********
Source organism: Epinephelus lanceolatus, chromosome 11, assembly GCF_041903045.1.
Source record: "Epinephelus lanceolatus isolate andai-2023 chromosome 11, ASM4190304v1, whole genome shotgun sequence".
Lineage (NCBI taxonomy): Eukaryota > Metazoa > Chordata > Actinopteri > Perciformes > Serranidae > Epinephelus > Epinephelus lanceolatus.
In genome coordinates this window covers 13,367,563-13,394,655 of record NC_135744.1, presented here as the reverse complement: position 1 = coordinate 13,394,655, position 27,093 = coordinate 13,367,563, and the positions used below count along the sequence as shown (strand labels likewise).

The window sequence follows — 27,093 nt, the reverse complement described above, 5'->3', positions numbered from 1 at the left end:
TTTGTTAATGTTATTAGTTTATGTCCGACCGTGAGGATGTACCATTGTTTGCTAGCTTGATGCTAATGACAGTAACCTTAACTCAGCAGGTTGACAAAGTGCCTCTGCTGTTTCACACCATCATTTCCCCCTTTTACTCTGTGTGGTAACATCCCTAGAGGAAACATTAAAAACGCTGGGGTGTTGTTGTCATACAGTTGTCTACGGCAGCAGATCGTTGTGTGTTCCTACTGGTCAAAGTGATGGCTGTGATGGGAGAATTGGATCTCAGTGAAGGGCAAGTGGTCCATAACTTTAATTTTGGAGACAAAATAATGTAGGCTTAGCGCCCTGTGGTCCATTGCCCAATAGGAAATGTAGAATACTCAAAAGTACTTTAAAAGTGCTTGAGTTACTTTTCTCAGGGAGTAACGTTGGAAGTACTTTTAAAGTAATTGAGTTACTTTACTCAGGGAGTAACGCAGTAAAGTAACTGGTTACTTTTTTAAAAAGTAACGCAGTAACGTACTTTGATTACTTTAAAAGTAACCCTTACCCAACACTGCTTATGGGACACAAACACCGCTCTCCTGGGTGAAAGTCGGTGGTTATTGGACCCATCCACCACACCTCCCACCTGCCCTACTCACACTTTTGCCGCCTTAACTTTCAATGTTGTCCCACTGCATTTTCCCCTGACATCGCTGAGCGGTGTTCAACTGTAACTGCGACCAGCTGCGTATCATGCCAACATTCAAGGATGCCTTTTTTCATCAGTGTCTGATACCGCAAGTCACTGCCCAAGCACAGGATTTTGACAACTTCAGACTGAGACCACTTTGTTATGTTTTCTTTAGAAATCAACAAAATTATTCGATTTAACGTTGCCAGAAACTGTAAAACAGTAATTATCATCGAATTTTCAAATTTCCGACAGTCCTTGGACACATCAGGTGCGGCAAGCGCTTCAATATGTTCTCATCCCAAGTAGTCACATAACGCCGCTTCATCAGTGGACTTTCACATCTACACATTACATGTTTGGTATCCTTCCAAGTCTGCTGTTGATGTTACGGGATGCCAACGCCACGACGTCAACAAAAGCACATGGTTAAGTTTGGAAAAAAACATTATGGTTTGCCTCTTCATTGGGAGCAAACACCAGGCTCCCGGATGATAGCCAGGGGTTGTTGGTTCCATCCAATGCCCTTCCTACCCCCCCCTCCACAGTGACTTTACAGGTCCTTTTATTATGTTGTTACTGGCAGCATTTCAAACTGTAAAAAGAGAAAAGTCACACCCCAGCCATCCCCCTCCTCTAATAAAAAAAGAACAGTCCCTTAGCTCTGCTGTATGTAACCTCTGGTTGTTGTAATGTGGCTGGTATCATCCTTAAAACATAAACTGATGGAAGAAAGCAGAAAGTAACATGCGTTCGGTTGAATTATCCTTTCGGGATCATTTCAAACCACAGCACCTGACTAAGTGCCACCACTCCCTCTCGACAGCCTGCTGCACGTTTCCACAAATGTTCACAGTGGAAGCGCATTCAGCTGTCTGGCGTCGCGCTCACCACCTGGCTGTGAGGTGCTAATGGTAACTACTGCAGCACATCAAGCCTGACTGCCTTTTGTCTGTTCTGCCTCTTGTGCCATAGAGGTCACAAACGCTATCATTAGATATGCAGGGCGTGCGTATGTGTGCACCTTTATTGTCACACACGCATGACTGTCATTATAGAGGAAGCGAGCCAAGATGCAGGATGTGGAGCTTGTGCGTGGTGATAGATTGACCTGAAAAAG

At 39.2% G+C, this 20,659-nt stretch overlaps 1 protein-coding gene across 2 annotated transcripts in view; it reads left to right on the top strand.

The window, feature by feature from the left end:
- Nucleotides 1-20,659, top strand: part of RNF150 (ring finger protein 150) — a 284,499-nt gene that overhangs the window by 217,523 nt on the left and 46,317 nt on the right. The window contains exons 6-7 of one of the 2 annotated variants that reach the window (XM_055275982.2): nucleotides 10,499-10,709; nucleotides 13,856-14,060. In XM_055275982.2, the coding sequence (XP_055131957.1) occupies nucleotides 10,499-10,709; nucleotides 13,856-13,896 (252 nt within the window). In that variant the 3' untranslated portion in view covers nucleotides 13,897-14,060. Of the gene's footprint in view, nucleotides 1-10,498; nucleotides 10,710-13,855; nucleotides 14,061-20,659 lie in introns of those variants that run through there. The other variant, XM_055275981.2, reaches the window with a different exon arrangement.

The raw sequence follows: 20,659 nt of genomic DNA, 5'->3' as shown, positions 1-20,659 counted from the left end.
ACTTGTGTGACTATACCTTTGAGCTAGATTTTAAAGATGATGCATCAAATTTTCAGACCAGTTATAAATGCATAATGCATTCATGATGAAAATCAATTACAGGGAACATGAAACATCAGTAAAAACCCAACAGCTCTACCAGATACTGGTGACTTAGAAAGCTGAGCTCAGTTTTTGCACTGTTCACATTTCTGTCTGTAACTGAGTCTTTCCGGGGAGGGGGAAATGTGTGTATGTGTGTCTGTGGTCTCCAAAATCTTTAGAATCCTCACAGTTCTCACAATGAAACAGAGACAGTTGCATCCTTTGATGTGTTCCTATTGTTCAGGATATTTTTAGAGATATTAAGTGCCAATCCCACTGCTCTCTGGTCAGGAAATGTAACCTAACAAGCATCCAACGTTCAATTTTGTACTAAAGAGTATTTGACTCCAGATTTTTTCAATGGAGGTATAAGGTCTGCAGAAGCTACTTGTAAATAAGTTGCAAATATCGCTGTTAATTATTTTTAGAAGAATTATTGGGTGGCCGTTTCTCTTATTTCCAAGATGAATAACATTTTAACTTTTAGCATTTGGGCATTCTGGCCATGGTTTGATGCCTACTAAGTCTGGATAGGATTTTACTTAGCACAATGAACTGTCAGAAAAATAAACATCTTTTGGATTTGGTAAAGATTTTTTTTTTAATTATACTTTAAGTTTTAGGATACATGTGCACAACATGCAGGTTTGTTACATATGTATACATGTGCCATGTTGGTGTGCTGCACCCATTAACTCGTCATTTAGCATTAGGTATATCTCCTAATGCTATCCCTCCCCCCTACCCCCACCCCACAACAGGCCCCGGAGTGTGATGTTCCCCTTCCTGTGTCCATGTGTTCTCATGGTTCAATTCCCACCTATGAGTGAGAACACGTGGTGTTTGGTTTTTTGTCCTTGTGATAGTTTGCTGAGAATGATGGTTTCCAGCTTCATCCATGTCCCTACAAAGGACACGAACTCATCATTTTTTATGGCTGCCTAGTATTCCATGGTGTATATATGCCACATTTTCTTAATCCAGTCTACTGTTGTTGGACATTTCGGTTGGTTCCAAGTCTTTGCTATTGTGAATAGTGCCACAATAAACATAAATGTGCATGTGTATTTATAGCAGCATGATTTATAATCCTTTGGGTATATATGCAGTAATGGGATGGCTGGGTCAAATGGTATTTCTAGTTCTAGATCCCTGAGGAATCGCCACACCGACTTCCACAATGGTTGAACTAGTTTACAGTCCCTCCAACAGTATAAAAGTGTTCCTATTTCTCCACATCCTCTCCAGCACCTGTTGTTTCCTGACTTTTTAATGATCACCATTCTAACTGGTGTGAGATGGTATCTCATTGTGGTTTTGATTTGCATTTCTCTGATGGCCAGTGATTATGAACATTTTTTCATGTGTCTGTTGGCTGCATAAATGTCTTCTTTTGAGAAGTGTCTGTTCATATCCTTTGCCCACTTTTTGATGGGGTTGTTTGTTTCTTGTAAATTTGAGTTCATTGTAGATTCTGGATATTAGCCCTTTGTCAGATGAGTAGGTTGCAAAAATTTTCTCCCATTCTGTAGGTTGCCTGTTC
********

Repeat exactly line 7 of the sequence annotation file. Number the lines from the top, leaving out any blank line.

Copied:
At 39.2% G+C, this 20,659-nt stretch overlaps 1 protein-coding gene across 2 annotated transcripts in view; it reads left to right on the top strand.